Boston’s Zoning Code Provides for Child Care, But Is It Working?

The following post is adapted from a Spring 2020 UEP Field Project report, “Cracking the Code: How Boston is Trying to Address Child Care through Zoning.” The report was co-written by (in alphabetical order) Bailey Hu, Molly Kaviar, Ginger Leib, and Peiyao Wang in partnership with Community Labor United. Click here for more Field Projects content.

In light of everything that’s gone wrong over the last half year, it’s hard to focus on just one crisis. But let us make a case for child care.

Across the country, some schools are re-opening while others are not. Either way, parents face a conundrum: how to keep children safe, happy, and intellectually stimulated, both during and after school hours. Child care providers, especially those who run small, home-based businesses, have also struggled to stay afloat in the midst of a pandemic. And youth themselves face tedium, loss of social contact, and in some cases, unsafe home environments.

But even before that, the child care ecosystem in eastern Massachusetts had serious affordability and accessibility issues. In Suffolk County, where Boston is located, the organization Child Care Aware found that the annual cost of center-based infant care–$19,970–is nearly one-fifth of the area’s median income (Child Care Aware of America 2019). State subsidies aren’t reaching everyone either: in the 2015, in Metro Boston area, Urban Institute researchers estimated that Massachusetts’ two major subsidy programs served only 64% of applicants (Adam & Katz 2015). Troublingly, these gaps in affordability disproportionately affect single parents, poor families, and families of color.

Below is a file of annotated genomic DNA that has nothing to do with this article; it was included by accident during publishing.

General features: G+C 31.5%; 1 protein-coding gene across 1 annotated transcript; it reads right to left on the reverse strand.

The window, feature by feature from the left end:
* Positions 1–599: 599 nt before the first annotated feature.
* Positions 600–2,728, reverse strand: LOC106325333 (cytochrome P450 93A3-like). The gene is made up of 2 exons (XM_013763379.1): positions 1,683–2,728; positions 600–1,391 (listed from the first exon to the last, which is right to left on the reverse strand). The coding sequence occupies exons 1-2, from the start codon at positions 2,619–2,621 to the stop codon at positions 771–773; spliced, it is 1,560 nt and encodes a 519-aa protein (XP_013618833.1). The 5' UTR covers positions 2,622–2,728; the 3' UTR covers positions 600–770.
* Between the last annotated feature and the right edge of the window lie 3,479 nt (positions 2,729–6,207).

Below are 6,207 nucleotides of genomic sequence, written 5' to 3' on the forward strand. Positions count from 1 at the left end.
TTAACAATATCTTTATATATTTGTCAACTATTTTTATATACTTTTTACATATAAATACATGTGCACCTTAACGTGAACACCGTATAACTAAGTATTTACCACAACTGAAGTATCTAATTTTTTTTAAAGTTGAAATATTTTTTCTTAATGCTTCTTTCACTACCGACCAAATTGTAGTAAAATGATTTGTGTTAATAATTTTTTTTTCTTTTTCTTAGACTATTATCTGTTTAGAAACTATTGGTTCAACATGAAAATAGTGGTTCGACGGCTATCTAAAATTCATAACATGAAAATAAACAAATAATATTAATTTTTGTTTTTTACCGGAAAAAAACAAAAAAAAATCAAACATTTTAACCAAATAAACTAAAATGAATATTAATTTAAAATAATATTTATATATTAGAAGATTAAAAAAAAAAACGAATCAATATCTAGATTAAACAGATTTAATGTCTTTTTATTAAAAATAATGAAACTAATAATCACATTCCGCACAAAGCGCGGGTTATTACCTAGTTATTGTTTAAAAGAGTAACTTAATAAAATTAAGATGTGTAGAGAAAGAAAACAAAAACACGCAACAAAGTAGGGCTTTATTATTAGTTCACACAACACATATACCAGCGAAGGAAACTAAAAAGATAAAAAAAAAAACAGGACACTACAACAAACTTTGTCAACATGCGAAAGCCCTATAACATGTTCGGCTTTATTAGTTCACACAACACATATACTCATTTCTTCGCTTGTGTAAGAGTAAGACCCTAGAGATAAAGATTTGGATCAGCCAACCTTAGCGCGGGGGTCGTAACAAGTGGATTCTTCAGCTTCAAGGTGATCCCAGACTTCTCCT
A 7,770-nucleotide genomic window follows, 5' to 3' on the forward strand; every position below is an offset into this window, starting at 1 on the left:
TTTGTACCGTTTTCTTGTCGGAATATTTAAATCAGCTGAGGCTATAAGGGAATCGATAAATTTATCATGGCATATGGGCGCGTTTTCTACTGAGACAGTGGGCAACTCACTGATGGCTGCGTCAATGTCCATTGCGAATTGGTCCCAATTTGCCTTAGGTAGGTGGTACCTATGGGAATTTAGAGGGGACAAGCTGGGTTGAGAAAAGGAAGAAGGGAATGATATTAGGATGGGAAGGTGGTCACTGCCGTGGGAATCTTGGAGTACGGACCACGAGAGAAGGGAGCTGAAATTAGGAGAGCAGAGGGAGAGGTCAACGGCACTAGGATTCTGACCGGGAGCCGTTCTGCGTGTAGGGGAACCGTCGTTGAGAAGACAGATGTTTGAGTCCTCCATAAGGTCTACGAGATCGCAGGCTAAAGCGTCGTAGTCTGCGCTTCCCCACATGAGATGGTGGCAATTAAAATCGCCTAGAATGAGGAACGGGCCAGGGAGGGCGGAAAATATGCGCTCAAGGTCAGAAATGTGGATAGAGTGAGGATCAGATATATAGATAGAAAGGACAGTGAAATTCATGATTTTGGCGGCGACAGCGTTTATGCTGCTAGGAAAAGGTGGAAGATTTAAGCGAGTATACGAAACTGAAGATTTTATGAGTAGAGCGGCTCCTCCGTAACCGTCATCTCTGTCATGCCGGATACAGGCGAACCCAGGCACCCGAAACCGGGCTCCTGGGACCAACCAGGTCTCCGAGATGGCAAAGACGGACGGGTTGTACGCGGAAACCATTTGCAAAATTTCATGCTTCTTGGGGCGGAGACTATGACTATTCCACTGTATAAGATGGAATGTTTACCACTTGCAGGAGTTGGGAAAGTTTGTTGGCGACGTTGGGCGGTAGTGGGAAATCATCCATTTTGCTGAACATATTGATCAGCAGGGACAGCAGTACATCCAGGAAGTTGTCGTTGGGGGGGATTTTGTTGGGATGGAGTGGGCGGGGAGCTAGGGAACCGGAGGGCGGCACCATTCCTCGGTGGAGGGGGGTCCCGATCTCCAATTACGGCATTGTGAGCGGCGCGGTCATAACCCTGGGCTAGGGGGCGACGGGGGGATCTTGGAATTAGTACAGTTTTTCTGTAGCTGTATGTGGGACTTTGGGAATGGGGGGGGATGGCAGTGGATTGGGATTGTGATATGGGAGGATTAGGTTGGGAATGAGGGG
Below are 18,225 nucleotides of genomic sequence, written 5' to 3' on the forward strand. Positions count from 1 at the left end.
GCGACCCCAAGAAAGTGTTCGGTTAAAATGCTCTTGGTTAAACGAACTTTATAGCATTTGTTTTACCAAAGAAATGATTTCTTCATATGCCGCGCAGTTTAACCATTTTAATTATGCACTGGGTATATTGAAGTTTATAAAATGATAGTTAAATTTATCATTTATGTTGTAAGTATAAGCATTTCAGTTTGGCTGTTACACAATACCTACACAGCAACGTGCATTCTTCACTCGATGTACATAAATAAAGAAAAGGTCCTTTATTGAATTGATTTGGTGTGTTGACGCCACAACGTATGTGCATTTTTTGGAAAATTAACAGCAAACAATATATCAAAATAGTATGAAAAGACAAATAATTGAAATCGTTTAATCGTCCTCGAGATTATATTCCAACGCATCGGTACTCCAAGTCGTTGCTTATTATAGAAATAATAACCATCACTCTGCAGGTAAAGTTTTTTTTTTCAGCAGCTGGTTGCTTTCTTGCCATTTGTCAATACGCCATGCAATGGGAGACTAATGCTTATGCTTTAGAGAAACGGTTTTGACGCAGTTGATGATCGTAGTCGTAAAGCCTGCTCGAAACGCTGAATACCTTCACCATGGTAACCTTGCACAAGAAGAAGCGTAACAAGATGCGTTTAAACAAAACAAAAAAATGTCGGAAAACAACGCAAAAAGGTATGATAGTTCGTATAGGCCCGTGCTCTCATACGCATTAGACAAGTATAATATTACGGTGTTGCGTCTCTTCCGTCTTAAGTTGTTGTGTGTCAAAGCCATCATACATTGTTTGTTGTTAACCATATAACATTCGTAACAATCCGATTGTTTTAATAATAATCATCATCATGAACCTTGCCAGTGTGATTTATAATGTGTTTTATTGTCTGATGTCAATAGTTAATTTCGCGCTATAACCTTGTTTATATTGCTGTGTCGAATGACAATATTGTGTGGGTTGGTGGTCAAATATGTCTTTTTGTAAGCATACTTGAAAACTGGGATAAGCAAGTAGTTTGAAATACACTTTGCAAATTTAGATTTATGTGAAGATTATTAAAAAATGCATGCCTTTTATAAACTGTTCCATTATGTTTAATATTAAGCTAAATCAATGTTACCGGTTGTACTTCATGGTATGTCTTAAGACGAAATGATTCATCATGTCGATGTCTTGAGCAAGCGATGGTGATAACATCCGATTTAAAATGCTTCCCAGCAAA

Annual cost of center vs. home-based child care in Massachusetts, in dollars. (Source: Child Care Aware of America 2019a)

A 2017 report also estimated that for Boston families with children from ages 0-5, the gap between demand and supply for licensed care might be 35% (Campbell and Patil 2019). Shortages in child care provision were distributed unevenly across the city: while the neighborhood of Charlestown faced a gap of up to 54.5%, Back Bay and Beacon Hill may actually have had a surplus of licensed child care provider capacity (Campbell and Patil 2019).

The good news is, Boston’s zoning code has a provision that specifically calls for child care facilities to be built in the city. The bad news is, the wording of this ordinance has barely changed in the last 20 years, much less adjusted to address current crises.

This past spring, in partnership with local nonprofit Community Labor United (CLU), we wrote a report that examined this specific piece of Boston’s zoning code, called the “Inclusion of Day Care Facilities” (IDF) regulation. First passed in Boston’s Midtown Cultural District in 1989, IDF is currently active in 15 zoning districts (development areas) clustered in the downtown area. The text of the ordinance, with some minor variations, states that buildings which create above a certain threshold of new floor space must a) set aside a portion for a child care facility or b) build such facilities off-site.

We aimed to investigate the impact of the ordinance. While our research was limited by a lack of complete data, we were able to pinpoint 13 developments in Boston that we believe were subject to IDF. We then attempted to check how they fulfilled or did not fulfill the terms of the regulation. Our archival research was supplemented by interviews with current and former City of Boston employees–especially staff of the Boston Planning and Development Agency (BPDA), which oversees zoning processes. We also used mapping techniques to aid our research into developments, as well as investigate possible affordability issues in the areas around them.